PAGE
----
Once you comprehend that "Less is More" philosophy, it is easier to understand the pricing of the Scion. The car comes in basically one package at just under $16,000 including delivery. That’s about $750 less than a comparable Fit, $2000 less than the base Fiat 500 Pop with automatic, and almost $6000 less than a Mini Cooper with an automatic. So, less (which is actually more if you follow) is also less money. The Scion has a no-haggle price, so the difference may shrink a bit in reality, and if you want a manual the difference shrinks further, with the Fiat and Mini falling by about $1250.
On the highway, the iQ handles more than adequately. Top speed is around 100 miles per hour, so you’ll have no trouble in that department. More importantly, the iQ feels stable and tracks well. Frankly, the short wheelbase that we liked in town didn’t seem to be a disadvantage at 70 or 80 mph.
When you get the iQ on to twisty roads, you are rewarded with very little body roll and adequately quick steering. The car responds well, with a slight bias toward understeer. We did most of our rural road driving in an iQ equipped with the optional (as a dealer-installed accessory) TRD suspension that supplies stiffer springs, lower ride height, larger roll bar. We liked the TRD handling feel slightly better, and the firm—but not crashy—ride quality is only marginally compromised to our sports-car-minded way of thinking, but the base suspension works pretty well too, and is a little smoother on bumps and potholes.
Styling is the other aspect of the iQ that is at play here. With the iQ, we’re not just talking about aesthetic oeuvre or design details. Really, the more important thing here is that the iQ reads as a tiny city car. That positioning says volumes about the owner’s lifestyle and attitudes. In this sense, we think the iQ won’t find itself competing with the Fiat 500 and the Mini. The Fiat and the Mini are design statements; they are retro-cool. The iQ is much more of a conceptual statement about how you live, about politics, and about the state of the world. Toyota (parent company of Scion) is a master of this, as demonstrated with its dominating approach to the hybrid and luxury markets.
The iQ’s design details support this urban-efficient-progressive statement. The iQ is full of attractive details inside and out, but they aren’t retro-stylish, they’re modern. If you like the city car concept, you need to visit a Scion dealer once the roll-out waves hit your area, because this is as fully realized a design as the Mini or the Fiat, just with a different aim.
In keeping with Scion’s philosophy, the car will also launch with about 25 accessories, many of them styling "enhancements". The car itself is a one-spec item, with paint and head units as the only choices. For U.S. buyers, who tend to purchase off the lot, this actually makes it much easier to get the car you want.
Regular readers of this publication will notice that we haven’t talked at all about the powertrain of the iQ. That’s because the new 1.3-liter engine coupled to a CVT (Continously Variable Transmission) is the weak spot of the iQ. Interestingly, it isn’t so much that the iQ is down on power. Sure, 94 horsepower and 89 pound-feet of torque seem pretty limiting, but you have to remember that the iQ only weighs 2127 pounds. That gives the iQ 22.6 pounds to lug with each horsepower, which is similar to the Mini’s 21 pounds per horsepower or the Fiat’s 24 pounds per horsepower. The iQ moves along acceptably for a small car, and the very steep hills of San Francisco were addressed without too much difficulty. 0-60 is claimed at 11.8 seconds, to put this in perspective. “Slow but usable” might be a good summary.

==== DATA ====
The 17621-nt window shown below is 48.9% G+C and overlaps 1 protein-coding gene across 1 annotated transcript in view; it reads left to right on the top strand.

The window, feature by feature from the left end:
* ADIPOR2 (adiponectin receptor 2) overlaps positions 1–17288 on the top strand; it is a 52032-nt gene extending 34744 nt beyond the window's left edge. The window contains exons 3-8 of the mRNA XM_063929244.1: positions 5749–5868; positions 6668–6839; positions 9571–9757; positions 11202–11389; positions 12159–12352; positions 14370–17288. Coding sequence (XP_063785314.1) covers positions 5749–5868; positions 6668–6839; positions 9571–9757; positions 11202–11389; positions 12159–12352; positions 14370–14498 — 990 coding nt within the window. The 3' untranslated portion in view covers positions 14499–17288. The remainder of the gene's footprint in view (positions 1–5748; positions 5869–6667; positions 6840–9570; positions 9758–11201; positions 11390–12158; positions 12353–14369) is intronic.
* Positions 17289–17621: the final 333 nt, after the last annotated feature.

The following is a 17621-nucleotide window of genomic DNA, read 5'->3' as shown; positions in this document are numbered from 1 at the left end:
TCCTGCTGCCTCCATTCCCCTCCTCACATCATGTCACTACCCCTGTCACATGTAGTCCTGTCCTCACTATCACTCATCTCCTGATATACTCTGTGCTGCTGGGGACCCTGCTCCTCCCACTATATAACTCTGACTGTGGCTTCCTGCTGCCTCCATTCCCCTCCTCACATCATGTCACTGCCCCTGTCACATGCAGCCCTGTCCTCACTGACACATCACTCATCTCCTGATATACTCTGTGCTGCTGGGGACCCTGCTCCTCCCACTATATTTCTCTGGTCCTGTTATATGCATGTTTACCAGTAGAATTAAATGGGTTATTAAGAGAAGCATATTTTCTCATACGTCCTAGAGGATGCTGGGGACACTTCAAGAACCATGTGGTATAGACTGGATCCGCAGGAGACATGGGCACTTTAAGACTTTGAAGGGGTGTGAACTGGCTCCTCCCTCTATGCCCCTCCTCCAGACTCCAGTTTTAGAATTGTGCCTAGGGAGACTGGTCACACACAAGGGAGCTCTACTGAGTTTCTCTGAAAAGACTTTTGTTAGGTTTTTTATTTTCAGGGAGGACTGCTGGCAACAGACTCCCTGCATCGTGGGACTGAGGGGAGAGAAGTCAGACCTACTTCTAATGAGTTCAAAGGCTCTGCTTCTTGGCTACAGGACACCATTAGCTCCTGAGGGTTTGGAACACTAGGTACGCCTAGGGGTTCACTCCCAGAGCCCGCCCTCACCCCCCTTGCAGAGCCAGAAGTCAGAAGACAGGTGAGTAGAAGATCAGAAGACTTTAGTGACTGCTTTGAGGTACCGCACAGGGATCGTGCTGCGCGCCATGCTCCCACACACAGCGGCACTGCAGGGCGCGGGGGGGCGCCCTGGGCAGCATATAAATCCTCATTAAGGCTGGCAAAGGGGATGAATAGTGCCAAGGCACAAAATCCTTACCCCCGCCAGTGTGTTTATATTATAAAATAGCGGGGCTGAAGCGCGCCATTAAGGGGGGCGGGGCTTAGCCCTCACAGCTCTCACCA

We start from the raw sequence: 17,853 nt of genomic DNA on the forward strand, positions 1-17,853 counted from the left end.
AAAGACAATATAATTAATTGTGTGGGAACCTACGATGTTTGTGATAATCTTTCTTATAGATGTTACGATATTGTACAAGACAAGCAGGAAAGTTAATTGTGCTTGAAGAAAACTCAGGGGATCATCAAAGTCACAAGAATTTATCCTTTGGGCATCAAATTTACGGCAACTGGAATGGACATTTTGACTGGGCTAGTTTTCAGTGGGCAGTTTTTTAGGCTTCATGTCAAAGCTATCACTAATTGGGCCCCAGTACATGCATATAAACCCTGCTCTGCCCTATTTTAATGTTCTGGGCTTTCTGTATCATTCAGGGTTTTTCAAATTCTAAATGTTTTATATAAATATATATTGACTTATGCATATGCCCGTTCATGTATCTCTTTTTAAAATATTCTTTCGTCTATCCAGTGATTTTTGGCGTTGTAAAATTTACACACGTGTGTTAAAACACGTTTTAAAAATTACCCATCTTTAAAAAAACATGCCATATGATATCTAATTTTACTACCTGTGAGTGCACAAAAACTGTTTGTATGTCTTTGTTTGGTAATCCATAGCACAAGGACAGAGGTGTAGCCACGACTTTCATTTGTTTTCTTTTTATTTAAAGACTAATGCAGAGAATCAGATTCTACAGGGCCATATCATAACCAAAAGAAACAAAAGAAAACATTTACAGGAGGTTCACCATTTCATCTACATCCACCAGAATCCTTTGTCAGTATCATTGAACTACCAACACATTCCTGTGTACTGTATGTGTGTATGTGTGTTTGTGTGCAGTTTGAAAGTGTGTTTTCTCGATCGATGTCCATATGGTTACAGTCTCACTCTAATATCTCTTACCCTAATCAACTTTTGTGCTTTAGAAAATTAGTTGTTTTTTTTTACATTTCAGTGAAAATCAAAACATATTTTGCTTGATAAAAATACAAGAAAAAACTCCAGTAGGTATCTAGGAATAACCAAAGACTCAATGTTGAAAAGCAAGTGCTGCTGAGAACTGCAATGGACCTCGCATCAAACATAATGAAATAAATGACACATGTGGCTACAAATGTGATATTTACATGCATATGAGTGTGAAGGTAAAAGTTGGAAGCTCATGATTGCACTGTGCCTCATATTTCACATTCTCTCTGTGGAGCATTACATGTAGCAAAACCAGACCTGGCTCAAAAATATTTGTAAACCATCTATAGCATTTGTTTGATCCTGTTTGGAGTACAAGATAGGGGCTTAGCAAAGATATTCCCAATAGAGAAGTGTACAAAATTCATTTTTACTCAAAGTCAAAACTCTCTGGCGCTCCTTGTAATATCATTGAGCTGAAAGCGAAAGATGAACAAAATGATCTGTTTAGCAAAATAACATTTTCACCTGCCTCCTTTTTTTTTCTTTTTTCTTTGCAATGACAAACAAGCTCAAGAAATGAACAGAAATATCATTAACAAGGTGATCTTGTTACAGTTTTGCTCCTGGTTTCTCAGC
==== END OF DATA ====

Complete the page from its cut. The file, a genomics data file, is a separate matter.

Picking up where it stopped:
Still, the problem with the iQ’s drivetrain isn’t raw power. The problem is responsiveness. The iQ has the CVT-standard tendency to rev up to middle rpms, and then sort of sit there while it gathers speed. For drivers accustomed to conventional transmissions, this simply isn’t pleasurable. The sounds aren’t great and the driver has to modulate the throttle more than the usual amount to get the changes in pace he or she wants.
This isn’t the end of the world, and some drivers won’t notice it a bit. But traditional WR readers will find this a weak spot in an otherwise impressive package. We think their frustration will be amplified when they find out that the European iQ (Toyota-branded) is available with a manual gearbox, though hope may be rekindled if Scion management considers bringing that in as an option (which the look on their faces suggested wasn’t a new idea).
You will also notice that we haven’t discussed fuel mileage. Actually, the iQ gets rather good mileage at 36 city/37 highway. But we don’t think that’s the draw here. If you really want high mileage, you go with a hybrid or an EV. If you look at the competitive set we’ve been discussing, the 37-mpg combined rating of the iQ is better, but not enough in our view to often be decisive. You decide on an iQ because this is the car you want and it has good mileage to boot.
Safety is the other area that has this aspect of “good enough for the target market, but not enough to change religions”. Most consumers, when looking at a tiny car like the iQ, wonder about what happens when a Suburban or an F-150 collides with the car. To address this, Scion has put 11 airbags in the iQ, the most of any US car. Scion has also done extensive crash design and testing, and executives hinted that the iQ will carry at least a four-star rating. So, Scion has done its safety homework. But, like the iQ’s mileage rating, we think this is sufficient for people who already have a preference for this kind of vehicle, but realize that it won’t convert those who worry a lot about crashing or those who say things like “You can’t change physics.”
So, as we said at the outset, this is a car for less than one percent of the population. Of course, many cars are cars for less than one percent of the population. Most of the cars we enjoy are those less-than-one-percent vehicles, and in that spirit we welcome the iQ to the club. The car could be improved for our tastes with the addition of a single critical option, but the idea and the platform are an excellent start.